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An Interview with Constance Marie

“She’s a champion of the underdog.”
– Ms. Marie on her character, Nina


Constance Marie
Constance Marie

What does your character, Nina, mean to you?
I like her a lot. I can identify with her because she’s a thoroughly modern women in the sense that she’s a career woman, she has her priorities. She has a little bit of a struggle between sort of old school traditional women’s roles and what she wants her life to be. Her mother’s very traditional, and I think she sort of rejects all that in order to accomplish everything. She got a scholarship to Stanford, she’s very driven, and I can relate to that.

She does have a tendency to go the other way and exclude the softer side of things, and she’s always fighting with her father, which is hysterical because he’s so very much to the right, and she’s very liberal to the left. He’s sort of like Mr. Rush Limbaugh, and I’m the antithesis of that. So it makes for good conversations and good arguments.

She’s like a dog with a bone. Once she grabs a hold of something, she’s not going to let it go. Very principled. She knows what’s right and what’s wrong, and in her life, it doesn’t blend together. And she’s a champion of the underdog, which is what I really, really like about her, and I kind of identify with her in that way. She sees that people need help, and that’s what she’s there for. The one line on her is that she’s the self-appointed savior of the known universe, meaning she’s very bossy, and my fiancÚ will tell you I’m a little bit like that. Just a little bit.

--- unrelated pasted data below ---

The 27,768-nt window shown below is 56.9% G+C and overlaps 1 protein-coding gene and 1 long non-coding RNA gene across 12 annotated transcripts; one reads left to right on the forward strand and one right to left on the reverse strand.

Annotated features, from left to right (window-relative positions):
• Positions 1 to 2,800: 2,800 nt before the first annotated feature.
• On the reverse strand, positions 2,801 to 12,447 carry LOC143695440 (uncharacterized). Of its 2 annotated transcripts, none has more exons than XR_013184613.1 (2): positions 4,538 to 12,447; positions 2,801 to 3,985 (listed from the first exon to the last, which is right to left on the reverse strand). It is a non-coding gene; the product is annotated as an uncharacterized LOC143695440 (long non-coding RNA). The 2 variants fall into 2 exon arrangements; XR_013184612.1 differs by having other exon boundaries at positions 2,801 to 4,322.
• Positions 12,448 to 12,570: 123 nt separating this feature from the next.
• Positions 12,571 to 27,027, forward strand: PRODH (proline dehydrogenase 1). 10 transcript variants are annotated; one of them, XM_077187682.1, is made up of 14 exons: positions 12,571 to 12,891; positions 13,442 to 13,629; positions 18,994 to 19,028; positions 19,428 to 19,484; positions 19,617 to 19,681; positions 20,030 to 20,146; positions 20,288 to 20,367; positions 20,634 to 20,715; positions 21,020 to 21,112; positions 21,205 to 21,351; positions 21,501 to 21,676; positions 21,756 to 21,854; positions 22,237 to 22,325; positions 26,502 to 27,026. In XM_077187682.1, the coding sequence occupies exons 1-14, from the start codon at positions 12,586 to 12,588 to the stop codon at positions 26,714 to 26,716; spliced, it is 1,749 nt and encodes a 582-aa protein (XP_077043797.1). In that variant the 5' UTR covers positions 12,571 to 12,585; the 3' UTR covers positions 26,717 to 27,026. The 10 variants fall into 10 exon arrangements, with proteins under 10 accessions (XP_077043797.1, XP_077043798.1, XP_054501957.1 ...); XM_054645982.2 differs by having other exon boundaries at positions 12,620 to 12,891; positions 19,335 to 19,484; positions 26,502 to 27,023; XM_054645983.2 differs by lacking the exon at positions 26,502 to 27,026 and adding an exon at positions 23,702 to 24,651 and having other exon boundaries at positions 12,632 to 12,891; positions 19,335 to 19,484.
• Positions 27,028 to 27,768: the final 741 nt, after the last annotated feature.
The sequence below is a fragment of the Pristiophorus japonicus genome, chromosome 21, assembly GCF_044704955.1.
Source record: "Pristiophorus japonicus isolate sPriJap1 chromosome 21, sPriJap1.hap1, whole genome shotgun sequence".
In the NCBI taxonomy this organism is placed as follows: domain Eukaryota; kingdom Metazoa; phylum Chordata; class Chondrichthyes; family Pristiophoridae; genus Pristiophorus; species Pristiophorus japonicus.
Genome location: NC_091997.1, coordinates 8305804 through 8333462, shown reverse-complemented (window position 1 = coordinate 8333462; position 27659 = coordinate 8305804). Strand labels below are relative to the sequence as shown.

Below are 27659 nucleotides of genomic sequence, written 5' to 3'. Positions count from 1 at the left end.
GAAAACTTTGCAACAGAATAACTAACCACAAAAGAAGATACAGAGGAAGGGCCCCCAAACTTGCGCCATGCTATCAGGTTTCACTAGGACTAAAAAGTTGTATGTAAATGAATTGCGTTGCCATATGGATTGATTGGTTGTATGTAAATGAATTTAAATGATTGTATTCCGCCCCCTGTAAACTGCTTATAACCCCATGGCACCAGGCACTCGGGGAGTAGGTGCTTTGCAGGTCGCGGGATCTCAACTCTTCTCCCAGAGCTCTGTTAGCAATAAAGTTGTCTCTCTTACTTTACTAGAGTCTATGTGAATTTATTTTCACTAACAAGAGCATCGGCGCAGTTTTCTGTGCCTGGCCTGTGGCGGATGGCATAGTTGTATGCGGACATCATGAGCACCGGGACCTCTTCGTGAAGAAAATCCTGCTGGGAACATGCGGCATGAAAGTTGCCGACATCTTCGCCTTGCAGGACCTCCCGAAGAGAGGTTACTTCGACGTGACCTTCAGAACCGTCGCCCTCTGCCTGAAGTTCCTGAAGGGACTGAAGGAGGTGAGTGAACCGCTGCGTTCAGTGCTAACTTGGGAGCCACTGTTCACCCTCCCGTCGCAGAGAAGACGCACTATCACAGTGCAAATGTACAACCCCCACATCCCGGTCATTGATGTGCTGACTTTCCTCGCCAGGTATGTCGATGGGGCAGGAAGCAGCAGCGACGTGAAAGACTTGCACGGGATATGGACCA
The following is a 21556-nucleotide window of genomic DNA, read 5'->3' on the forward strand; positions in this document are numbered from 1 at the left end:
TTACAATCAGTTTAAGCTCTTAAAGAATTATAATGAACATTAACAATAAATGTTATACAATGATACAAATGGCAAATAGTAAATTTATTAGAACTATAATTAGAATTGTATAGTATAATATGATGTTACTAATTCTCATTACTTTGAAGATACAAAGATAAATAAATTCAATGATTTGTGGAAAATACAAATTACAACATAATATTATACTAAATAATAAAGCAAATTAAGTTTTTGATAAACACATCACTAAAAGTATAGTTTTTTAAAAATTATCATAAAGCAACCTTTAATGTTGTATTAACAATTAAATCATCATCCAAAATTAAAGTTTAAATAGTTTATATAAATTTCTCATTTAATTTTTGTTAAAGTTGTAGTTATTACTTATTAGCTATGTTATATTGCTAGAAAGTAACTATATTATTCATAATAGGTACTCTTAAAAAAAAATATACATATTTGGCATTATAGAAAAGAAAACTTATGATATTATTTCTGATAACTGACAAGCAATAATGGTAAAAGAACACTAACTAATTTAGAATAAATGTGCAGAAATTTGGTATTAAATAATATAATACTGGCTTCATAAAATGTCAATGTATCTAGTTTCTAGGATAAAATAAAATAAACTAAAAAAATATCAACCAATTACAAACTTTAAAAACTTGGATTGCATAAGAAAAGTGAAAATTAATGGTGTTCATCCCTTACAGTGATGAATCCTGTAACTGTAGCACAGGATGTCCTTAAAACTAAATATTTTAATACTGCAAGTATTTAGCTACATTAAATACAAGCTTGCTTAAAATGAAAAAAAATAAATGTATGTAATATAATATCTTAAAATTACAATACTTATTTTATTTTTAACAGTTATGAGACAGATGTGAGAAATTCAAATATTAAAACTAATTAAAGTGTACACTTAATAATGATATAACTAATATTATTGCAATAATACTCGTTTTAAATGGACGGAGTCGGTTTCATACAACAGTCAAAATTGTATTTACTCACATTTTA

Do you and Nina have anything else in common?
Well, I’m a woman, and I think...I like to think that there’s an inherent strength that we both have. I think that’s pretty much it.

Why is “American Family” important to you?
Oh well, it’s important to me on so many levels. It’s important because one, I think that a lot of the television shows that are on the air now are basically cookie-cutter shows, the same thing done over and over again, the formula, and it gets kind of boring. And plus, they’ve moved it around so fast it’s... you can’t ever like appreciate anything. Two, it’s a show that is about Latinos. There are 35 million of us living in the United States, and we watch normal television. And so I think that a show that addresses the Latino community [is important]. But even more than that, it’s just about family, and it's quality and unique and cutting-edge. That’s why I think it’s very important.

What does family mean to you?
Family to me is foundation. It’s the people that you can call on whether you love them or hate them. When push comes to shove, they’re there for you, and that’s kind of how this family is.

Is anyone in the Gonzalez family like your family?
Well, some of the yelling is kind of like my family. My family was dubbed the loud family, but that was mostly because of my mother. My mother’s actually Jess, but other than that, my family’s not as big. But it’s great to have this extended family, to pretend that I have a big family. We have only two kids in my real family.

 
© 2004 Public Broadcasting Service. All Rights Reserved.